Arm & Hammer Park

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Coordinates: 40°12′12″N 74°45′39″W / 40.2032°N 74.7609°W / 40.2032; -74.7609

Arm & Hammer Park
Arm & Hammer Park.png
Waterfront Park
Former namesMercer County Waterfront Park (1994–2012)
LocationOne Thunder Road
Trenton, NJ, 08611
Public transitMainline rail interchange NJ Transit River Line
at Cass Street
OwnerMercer County
OperatorGarden State Baseball, LP
Field sizeLeft Field: 330 feet (100 m)
Center Field: 407 feet (124 m)
Right Field: 330 feet (100 m)
Broke groundSeptember 29, 1993[1]
OpenedMay 9, 1994
Construction cost$16.2 million
($27.9 million in 2019 dollars[2])
ArchitectClarke & Caton
Faridy Thorne Fraytak P. C.[3]
Project managerBurris Construction Company- Phase 2[1]
Structural engineerHarrison-Hamnett, P.C.[4]
Services engineerPaulus, Sokolowski & Sartor, LLC.[5]
General contractorV.J. Scozzari & Sons Inc.- Phase 1
Trenton Thunder (EL/MLBDL) (1994–present)

Arm & Hammer Park, also known as Mercer County Waterfront Park, is a venue located in Trenton, New Jersey. It is the home baseball park for the Trenton Thunder, a collegiate summer baseball team of the MLB Draft League. They were previously a Double-A level Minor League Baseball team of the Eastern League (1980–2020). The official seating capacity is 6,150.


The park was built for the 1994 season, although it opened several weeks late due to a rough winter that hampered construction. The sod also was unable to take properly that season, and the field did not properly drain, leading to rainouts on evenings where the sun had been out since noon. The drainage problem was fixed in 1995.

The stadium's original name was "Mercer County Waterfront Park" when it opened in 1994. "Samuel J. Plumeri, Sr. Field" was added to the original name in 1999 by Trenton Thunder owner, Joe Plumeri (Chairman and CEO of Willis Group Holdings). Samuel J. Plumeri, Sr. was Joe Plumeri's father. In November 2012, the New Jersey-based Arm & Hammer purchased the ballpark's naming rights and will maintain its sponsorship through 2032.[7]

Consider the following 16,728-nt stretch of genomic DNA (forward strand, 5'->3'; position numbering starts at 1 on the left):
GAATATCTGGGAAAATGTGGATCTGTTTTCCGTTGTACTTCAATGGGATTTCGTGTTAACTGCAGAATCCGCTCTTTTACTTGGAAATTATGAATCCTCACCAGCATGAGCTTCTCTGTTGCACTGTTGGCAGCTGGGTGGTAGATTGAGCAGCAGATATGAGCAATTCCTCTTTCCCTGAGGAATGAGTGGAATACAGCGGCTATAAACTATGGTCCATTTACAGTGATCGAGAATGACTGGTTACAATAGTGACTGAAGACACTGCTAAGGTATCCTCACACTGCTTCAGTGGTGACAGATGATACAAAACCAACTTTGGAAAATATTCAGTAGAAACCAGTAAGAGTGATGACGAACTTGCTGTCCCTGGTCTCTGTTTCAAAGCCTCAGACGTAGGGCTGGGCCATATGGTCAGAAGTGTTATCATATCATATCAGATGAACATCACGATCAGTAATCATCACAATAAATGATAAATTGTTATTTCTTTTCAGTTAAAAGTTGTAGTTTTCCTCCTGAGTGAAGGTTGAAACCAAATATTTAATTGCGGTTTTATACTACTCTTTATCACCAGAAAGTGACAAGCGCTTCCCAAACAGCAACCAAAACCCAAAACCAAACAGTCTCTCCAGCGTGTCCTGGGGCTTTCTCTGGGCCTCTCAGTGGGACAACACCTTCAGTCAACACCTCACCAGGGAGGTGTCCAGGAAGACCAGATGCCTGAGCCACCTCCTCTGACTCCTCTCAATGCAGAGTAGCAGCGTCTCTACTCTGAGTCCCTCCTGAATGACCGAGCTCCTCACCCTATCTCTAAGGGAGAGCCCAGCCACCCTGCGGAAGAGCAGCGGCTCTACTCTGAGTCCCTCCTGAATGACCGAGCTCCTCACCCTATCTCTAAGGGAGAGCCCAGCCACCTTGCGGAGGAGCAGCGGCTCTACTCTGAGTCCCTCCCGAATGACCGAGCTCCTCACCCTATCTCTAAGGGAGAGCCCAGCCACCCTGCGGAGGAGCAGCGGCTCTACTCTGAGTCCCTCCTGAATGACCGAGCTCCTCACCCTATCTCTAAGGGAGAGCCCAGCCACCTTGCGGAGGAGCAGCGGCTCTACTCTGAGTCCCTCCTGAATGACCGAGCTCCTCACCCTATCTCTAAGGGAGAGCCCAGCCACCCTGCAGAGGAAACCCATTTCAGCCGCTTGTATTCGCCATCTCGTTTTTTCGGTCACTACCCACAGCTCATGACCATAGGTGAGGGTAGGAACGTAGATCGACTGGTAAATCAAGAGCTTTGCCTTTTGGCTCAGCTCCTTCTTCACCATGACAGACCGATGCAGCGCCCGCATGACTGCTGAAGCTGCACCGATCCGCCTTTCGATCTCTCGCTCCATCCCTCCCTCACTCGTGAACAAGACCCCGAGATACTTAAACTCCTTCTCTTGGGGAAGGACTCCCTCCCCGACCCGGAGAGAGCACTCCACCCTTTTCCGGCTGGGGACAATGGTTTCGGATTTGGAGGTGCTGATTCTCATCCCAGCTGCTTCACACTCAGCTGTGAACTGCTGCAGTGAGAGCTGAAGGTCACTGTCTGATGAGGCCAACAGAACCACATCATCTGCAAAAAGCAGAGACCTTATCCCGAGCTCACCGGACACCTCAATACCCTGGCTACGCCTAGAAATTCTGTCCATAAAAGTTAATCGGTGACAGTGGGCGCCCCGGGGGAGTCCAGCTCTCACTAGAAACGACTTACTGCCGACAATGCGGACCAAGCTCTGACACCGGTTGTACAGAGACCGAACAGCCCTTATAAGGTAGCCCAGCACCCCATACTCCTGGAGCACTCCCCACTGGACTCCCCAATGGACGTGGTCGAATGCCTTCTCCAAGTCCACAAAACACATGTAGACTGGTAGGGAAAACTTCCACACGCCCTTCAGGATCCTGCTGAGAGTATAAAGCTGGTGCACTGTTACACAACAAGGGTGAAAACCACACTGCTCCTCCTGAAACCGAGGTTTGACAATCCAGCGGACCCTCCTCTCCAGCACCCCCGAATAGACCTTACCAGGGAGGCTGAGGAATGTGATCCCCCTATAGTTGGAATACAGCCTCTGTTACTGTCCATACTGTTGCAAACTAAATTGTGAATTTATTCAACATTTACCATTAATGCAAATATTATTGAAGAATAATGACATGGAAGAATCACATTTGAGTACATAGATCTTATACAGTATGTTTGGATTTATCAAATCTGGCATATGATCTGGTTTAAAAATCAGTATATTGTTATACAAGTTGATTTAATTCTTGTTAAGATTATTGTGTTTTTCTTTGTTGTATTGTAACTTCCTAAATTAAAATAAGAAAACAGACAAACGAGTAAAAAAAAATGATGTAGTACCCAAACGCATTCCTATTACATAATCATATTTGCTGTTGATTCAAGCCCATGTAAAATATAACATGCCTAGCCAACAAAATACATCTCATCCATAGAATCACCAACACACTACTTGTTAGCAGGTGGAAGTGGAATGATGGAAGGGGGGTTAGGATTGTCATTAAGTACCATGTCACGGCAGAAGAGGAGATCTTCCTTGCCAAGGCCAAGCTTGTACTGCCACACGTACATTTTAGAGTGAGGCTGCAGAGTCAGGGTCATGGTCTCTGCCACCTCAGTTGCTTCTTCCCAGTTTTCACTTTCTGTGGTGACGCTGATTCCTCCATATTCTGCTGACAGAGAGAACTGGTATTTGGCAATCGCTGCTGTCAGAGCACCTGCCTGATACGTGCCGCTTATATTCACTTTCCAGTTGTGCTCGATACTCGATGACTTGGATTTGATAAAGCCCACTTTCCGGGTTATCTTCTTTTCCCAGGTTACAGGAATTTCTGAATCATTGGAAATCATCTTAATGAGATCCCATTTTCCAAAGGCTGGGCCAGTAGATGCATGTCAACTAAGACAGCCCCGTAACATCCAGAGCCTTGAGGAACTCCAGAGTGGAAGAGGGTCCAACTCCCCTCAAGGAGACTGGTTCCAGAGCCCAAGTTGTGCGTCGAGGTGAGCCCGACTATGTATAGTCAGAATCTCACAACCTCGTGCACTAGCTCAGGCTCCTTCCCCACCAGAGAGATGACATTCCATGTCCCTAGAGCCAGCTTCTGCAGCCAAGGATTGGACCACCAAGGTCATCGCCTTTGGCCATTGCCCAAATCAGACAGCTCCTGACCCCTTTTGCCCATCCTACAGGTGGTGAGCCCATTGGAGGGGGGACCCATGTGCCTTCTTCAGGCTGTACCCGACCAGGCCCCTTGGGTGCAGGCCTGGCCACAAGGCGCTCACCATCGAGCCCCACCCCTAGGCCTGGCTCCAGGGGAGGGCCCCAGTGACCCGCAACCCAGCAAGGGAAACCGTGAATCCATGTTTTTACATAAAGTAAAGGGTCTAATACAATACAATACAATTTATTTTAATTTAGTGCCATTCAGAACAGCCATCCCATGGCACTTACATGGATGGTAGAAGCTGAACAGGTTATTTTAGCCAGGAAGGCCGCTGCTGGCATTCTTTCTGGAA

On July 8, 1996, the ballpark hosted the Double-A All-Star Game in which a team of National League-affiliated All-Stars defeated a team of American League-affiliated All-Stars, 6–2, before 8,369 people in attendance.[8]

In June 2014, the park hosted the first-ever, gold– and bronze–medal games in baseball for the Special Olympics USA National Games.[9][10] In 2018, it hosted the Eastern League All-Star Game.[11]

Attendance records[edit]

Arm & Hammer Park set a record for game attendance on July 3, 2011, when the Thunder played the Altoona Curve. The game had the fortune of falling on the Independence Day holiday weekend, as well as featuring an injury rehabilitation appearance by Derek Jeter of the New York Yankees. The official attendance for the game was 9,212.[12]

When Alex Rodriguez played two games on back-to-back nights in August 2013, the official attendance was reported at 8,080 and 8,113, respectively.[13]